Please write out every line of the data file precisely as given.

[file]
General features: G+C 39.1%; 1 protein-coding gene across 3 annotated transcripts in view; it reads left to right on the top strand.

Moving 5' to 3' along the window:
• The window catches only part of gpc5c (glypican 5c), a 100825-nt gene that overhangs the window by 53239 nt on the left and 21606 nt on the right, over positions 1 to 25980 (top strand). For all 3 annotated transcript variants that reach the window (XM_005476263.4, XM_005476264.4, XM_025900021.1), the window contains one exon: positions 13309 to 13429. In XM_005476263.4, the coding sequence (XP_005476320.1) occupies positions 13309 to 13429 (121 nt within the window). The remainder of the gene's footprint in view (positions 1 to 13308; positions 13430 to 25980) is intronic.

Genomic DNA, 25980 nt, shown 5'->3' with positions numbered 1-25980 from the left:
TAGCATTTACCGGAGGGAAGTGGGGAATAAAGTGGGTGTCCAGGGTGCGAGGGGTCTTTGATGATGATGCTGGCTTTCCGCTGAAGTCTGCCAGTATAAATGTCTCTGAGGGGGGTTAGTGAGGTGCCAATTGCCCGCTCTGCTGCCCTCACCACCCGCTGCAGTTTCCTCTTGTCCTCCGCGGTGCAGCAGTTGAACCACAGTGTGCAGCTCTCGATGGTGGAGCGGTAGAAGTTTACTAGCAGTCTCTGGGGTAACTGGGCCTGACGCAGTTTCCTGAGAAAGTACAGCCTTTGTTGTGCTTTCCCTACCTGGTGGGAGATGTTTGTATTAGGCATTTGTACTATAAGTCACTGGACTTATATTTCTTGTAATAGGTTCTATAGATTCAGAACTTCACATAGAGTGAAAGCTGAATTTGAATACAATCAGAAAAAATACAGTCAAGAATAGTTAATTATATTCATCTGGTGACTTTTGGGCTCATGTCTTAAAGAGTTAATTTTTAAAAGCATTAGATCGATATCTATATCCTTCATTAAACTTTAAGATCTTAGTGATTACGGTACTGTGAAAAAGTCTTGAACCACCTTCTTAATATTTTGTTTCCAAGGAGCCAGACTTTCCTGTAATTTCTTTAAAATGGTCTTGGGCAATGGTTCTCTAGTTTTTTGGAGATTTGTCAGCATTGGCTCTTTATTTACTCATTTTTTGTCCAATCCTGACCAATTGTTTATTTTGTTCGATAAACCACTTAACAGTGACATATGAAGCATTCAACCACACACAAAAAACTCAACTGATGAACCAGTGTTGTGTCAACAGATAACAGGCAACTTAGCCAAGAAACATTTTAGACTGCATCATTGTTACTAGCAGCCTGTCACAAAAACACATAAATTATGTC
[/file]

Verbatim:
General features: G+C 39.1%; 1 protein-coding gene across 3 annotated transcripts in view; it reads left to right on the top strand.

Moving 5' to 3' along the window:
• The window catches only part of gpc5c (glypican 5c), a 100825-nt gene that overhangs the window by 53239 nt on the left and 21606 nt on the right, over positions 1 to 25980 (top strand). For all 3 annotated transcript variants that reach the window (XM_005476263.4, XM_005476264.4, XM_025900021.1), the window contains one exon: positions 13309 to 13429. In XM_005476263.4, the coding sequence (XP_005476320.1) occupies positions 13309 to 13429 (121 nt within the window). The remainder of the gene's footprint in view (positions 1 to 13308; positions 13430 to 25980) is intronic.

Genomic DNA, 25980 nt, shown 5'->3' with positions numbered 1-25980 from the left:
TAGCATTTACCGGAGGGAAGTGGGGAATAAAGTGGGTGTCCAGGGTGCGAGGGGTCTTTGATGATGATGCTGGCTTTCCGCTGAAGTCTGCCAGTATAAATGTCTCTGAGGGGGGTTAGTGAGGTGCCAATTGCCCGCTCTGCTGCCCTCACCACCCGCTGCAGTTTCCTCTTGTCCTCCGCGGTGCAGCAGTTGAACCACAGTGTGCAGCTCTCGATGGTGGAGCGGTAGAAGTTTACTAGCAGTCTCTGGGGTAACTGGGCCTGACGCAGTTTCCTGAGAAAGTACAGCCTTTGTTGTGCTTTCCCTACCTGGTGGGAGATGTTTGTATTAGGCATTTGTACTATAAGTCACTGGACTTATATTTCTTGTAATAGGTTCTATAGATTCAGAACTTCACATAGAGTGAAAGCTGAATTTGAATACAATCAGAAAAAATACAGTCAAGAATAGTTAATTATATTCATCTGGTGACTTTTGGGCTCATGTCTTAAAGAGTTAATTTTTAAAAGCATTAGATCGATATCTATATCCTTCATTAAACTTTAAGATCTTAGTGATTACGGTACTGTGAAAAAGTCTTGAACCACCTTCTTAATATTTTGTTTCCAAGGAGCCAGACTTTCCTGTAATTTCTTTAAAATGGTCTTGGGCAATGGTTCTCTAGTTTTTTGGAGATTTGTCAGCATTGGCTCTTTATTTACTCATTTTTTGTCCAATCCTGACCAATTGTTTATTTTGTTCGATAAACCACTTAACAGTGACATATGAAGCATTCAACCACACACAAAAAACTCAACTGATGAACCAGTGTTGTGTCAACAGATAACAGGCAACTTAGCCAAGAAACATTTTAGACTGCATCATTGTTACTAGCAGCCTGTCACAAAAACACATAAATTATGTC